Almost to the one year anniversary of the dirt dumping on the sacred land of Puvungna, the Native community gathered to demonstrate for the land’s protection.
Native community continues to struggle with CSULB over Puvungna, access being restricted due to COVID-19 regulations
Native communities and Long Beach State continue to go back and forth over rights and access to the 22-acre parcel of land.
Long Beach State began dumping excess dirt on Puvungna in fall 2019, a decision local tribes are still fighting.
Associated Student Inc. voted yes on a resolution that would make it so ASI institutionalizes the practice of acknowledging the Native land that CSULB is built on.
The 360-degree virtual reality film was directed by anthropology professor Scott Wilson in collaboration with American Indian Studies professor Cindi Alvitre. For Wilson, the film was a way to immerse the CSULB community in its history with the sacred land.
Native American activists marched to The Miller House to protest the university’s recent involvement with Puvungna.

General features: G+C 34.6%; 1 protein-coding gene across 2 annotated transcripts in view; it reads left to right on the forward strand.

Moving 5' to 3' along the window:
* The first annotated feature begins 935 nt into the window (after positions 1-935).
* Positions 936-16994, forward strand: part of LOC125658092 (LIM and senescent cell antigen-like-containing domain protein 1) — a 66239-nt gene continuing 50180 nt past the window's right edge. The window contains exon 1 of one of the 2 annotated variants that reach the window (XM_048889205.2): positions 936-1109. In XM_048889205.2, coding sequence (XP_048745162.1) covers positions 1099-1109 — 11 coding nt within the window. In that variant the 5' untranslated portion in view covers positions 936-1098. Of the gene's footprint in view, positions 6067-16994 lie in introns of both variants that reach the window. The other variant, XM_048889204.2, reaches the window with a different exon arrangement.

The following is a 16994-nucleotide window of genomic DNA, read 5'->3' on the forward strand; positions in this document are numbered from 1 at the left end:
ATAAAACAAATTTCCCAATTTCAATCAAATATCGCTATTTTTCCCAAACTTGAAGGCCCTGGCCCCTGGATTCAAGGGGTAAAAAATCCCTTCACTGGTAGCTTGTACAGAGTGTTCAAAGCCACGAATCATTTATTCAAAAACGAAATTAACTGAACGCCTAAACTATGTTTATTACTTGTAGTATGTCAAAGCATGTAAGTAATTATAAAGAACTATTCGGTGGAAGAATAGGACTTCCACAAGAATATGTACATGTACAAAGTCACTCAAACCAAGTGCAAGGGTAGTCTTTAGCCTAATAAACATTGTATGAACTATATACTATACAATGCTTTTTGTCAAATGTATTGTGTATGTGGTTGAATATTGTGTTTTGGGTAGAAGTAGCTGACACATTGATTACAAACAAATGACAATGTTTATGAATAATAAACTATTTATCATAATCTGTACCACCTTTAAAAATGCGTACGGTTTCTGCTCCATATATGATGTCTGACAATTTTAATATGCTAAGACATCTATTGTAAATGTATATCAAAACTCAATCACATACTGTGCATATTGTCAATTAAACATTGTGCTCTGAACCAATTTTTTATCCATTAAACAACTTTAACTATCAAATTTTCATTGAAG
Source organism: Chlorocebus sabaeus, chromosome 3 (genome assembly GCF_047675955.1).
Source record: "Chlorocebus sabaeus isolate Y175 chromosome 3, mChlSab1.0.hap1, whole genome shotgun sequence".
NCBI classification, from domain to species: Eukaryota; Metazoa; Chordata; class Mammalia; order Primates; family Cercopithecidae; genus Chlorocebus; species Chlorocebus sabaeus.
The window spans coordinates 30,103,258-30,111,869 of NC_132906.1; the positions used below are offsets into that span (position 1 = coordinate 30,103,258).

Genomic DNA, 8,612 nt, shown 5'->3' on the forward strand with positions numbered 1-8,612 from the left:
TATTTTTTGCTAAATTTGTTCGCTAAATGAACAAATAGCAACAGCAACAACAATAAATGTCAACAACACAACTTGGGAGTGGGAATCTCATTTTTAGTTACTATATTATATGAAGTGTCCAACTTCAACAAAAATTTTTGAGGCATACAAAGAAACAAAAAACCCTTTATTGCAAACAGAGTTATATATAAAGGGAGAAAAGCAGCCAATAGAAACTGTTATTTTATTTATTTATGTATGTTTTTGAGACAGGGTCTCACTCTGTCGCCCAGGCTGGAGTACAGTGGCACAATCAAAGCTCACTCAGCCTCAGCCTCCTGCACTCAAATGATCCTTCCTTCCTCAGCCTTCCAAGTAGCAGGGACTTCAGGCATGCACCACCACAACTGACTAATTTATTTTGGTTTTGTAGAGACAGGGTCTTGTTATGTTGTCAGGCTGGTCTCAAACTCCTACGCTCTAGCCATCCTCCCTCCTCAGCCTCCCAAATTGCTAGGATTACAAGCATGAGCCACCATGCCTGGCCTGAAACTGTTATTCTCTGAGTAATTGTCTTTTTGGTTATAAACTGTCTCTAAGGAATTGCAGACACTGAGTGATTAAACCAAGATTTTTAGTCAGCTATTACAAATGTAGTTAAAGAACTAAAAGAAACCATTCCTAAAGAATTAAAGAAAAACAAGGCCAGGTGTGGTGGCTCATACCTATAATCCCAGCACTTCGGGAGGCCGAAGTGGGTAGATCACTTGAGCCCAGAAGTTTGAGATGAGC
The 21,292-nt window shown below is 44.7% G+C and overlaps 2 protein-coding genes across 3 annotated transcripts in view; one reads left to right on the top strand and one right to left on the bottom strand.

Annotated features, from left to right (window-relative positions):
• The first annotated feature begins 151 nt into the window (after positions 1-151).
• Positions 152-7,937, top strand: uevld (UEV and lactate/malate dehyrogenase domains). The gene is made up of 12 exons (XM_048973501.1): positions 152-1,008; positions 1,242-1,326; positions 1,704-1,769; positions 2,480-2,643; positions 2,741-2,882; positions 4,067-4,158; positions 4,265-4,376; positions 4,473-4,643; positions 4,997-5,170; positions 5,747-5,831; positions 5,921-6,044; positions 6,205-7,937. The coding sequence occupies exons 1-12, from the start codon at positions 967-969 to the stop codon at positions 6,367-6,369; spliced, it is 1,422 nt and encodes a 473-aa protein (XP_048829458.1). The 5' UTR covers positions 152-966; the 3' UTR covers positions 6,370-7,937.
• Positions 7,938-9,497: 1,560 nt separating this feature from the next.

CSULB in talks to put 500 temporary parking spots on the 22-acre parcel.
Students weigh in on the development of Puvungna, sacred land for indigenous people. This 22-acre parcel is located on CSULB and has been at the center of many disputes between Native American populations and the university.
ASI directors and senators heard comments about the university using Puvungna as a dumping ground, despite its status as a National Registered Historic Place at CSULB.
While CSULB celebrated the groundbreaking of the Parkside North Dormitory, Native Americans protested the “desecration” of their land.